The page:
Tesla co-founder Elon Musk has slammed recent coverage of a road traffic collision involving one of his company’s electric vehicles, which was reportedly on autopilot mode.
The billionaire entrepreneur hit back at the Washington Post's decision to put the story on its front page, calling it “messed up.”
The incident involving the Tesla Model S occurred on May 11 in South Jordan, Utah, when an unidentified 28-year-old female ran a red light and crashed into the back of another vehicle at 60 miles per hour. Witnesses said the car “did not brake or take any action to avoid the collision” but the driver has since admitted to police that she had been looking at her phone prior to the collision.
The Tesla driver, who claimed to be using the autosteer feature, was transported to hospital with a broken right foot, while the driver of the vehicle that was hit was checked for injuries related to whiplash but not admitted for further checks. The crash took place on a wet road at 6:38 p.m.
“This remains an active investigation and the South Jordan Police Department is currently working with technicians from Tesla to gather and review data stored within the vehicle, which may take several days,” police sergeant Samuel Winkler said in a statement published online this week.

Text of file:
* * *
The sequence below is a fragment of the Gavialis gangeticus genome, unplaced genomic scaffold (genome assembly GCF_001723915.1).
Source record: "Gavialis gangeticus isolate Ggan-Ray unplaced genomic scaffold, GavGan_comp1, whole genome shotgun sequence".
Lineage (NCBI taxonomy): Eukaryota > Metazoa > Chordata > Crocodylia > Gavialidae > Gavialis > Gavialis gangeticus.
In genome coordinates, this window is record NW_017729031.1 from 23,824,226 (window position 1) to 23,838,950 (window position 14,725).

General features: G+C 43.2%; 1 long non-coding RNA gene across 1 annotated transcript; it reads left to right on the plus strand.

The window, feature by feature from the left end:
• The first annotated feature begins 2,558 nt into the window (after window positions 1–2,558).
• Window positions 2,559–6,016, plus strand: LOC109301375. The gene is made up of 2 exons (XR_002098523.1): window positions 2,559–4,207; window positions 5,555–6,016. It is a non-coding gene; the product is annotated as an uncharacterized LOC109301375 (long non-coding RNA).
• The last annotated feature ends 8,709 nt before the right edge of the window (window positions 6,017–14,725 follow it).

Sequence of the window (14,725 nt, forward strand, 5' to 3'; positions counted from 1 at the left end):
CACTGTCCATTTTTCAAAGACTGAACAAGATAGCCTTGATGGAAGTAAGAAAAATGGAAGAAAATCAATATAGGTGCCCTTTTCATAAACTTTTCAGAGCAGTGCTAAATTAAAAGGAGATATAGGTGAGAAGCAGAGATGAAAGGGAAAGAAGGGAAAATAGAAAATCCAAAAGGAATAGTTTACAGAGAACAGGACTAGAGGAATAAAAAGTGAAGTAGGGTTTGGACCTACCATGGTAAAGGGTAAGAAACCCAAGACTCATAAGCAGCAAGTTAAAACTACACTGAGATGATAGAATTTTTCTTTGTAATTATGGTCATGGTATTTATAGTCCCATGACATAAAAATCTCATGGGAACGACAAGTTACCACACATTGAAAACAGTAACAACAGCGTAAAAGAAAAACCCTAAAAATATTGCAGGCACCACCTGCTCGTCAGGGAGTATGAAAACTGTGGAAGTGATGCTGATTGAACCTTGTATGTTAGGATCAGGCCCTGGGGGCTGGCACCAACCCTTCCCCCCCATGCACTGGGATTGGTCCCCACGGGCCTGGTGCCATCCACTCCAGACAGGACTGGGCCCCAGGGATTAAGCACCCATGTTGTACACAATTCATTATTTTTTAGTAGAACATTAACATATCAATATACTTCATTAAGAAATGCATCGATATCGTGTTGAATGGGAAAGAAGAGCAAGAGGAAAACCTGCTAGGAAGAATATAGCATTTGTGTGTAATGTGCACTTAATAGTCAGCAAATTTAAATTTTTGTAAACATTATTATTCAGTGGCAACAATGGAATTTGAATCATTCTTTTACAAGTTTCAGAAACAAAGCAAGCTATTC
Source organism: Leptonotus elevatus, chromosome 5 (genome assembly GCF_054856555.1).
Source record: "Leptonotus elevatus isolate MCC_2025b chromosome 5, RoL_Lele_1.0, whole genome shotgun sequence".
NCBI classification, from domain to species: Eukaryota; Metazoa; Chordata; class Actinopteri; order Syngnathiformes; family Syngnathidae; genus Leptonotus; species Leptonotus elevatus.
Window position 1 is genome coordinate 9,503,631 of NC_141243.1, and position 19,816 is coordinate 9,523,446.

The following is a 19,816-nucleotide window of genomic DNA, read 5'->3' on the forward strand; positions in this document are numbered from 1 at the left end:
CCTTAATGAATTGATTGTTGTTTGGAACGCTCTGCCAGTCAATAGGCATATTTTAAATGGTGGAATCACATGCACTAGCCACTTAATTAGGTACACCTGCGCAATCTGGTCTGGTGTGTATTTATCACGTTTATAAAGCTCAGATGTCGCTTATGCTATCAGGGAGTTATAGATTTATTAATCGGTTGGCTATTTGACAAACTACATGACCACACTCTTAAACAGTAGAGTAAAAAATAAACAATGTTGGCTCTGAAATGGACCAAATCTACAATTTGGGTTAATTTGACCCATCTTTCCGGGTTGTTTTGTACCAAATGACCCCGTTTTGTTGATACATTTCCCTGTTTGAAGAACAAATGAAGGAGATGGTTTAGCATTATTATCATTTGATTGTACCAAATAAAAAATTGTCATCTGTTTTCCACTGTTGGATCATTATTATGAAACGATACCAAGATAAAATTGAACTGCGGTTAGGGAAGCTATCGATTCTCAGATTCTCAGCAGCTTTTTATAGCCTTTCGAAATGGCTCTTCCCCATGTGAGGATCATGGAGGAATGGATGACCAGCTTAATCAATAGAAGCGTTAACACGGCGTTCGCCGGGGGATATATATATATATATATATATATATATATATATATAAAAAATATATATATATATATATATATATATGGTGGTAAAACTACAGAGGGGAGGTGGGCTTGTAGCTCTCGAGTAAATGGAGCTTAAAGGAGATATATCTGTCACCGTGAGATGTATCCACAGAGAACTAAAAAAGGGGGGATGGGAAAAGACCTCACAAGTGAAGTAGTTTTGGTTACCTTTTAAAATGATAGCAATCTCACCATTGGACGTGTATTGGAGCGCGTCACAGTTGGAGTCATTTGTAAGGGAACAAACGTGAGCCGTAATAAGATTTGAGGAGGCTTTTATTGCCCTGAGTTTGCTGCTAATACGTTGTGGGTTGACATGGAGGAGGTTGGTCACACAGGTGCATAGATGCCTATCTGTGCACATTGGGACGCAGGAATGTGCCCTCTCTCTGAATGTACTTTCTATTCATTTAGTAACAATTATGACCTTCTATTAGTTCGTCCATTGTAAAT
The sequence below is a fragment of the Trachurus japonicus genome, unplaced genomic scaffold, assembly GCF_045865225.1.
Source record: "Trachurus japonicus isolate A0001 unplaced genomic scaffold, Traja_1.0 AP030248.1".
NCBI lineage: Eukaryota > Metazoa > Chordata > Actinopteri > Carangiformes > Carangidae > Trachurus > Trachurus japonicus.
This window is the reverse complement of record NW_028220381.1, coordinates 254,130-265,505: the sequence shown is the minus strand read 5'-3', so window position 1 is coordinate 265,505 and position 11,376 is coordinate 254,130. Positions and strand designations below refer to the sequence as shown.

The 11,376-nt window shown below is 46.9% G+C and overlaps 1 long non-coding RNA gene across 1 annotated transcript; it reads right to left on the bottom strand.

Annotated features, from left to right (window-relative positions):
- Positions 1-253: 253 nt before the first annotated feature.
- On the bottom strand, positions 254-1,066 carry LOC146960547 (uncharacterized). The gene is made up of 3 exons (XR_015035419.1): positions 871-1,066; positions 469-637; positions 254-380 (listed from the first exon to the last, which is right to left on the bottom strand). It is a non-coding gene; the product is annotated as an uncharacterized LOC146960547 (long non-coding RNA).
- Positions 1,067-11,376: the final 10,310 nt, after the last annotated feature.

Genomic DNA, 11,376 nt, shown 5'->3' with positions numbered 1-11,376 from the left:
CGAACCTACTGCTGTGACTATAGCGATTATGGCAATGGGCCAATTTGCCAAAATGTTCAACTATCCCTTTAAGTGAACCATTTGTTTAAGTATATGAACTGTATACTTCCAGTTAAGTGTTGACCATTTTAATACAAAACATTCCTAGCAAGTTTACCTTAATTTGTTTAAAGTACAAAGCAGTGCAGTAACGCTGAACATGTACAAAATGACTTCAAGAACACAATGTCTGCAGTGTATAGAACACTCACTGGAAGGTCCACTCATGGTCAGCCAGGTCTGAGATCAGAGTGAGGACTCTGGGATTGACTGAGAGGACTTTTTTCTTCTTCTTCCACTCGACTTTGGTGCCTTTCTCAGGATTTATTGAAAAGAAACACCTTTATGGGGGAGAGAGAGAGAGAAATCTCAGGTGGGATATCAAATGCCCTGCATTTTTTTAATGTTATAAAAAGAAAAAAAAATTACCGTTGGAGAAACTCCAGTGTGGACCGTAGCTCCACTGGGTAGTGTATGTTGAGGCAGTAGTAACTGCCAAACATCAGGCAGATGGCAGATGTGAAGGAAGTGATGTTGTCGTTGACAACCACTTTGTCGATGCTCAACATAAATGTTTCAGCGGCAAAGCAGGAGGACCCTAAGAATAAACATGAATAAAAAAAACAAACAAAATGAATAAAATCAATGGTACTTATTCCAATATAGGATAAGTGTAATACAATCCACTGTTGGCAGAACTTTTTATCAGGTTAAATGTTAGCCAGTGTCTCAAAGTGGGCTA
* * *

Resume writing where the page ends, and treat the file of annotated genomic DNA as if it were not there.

“As a reminder for drivers of semi-autonomous vehicles, it is the driver’s responsibility to stay alert, drive safely, and be in control of the vehicle at all times,” Winkler added.
“Tesla makes it clear that drivers should always watch the road in front of them and be prepared to take corrective actions. Failure to do so can result in serious injury or death.”
In the wake of the collision, Musk took to Twitter and attacked The Washington Post's prominent coverage of the incident.
“What’s actually amazing about this accident is that a Model S hit a fire truck at 60 m.p.h. and the driver only broke an ankle," he added. "An impact at that speed usually results in severe injury or death.”
Responding to a user who indicated that Tesla’s autopilot function still needs safety tweaking, Musk stated: “It certainly needs to be better & we work to improve it every day, but perfect is enemy of good. A system that, on balance, saves lives & reduces injuries should be released.”
A Tesla spokesperson told Newsweek on Tuesday: “Tesla has not yet received any data from the car and thus does not know the facts of what occurred, including whether Autopilot was engaged.”
Last week, the company confirmed that it was cooperating with Florida authorities after a collision involving its Model S resulted in the death of two teenagers. Police believe speed played a role and that the autopilot function was likely not switched on at the time of the accident. “Our thoughts are with the families and friends affected by this tragedy,” a Tesla spokesperson told Newsweek at the time.
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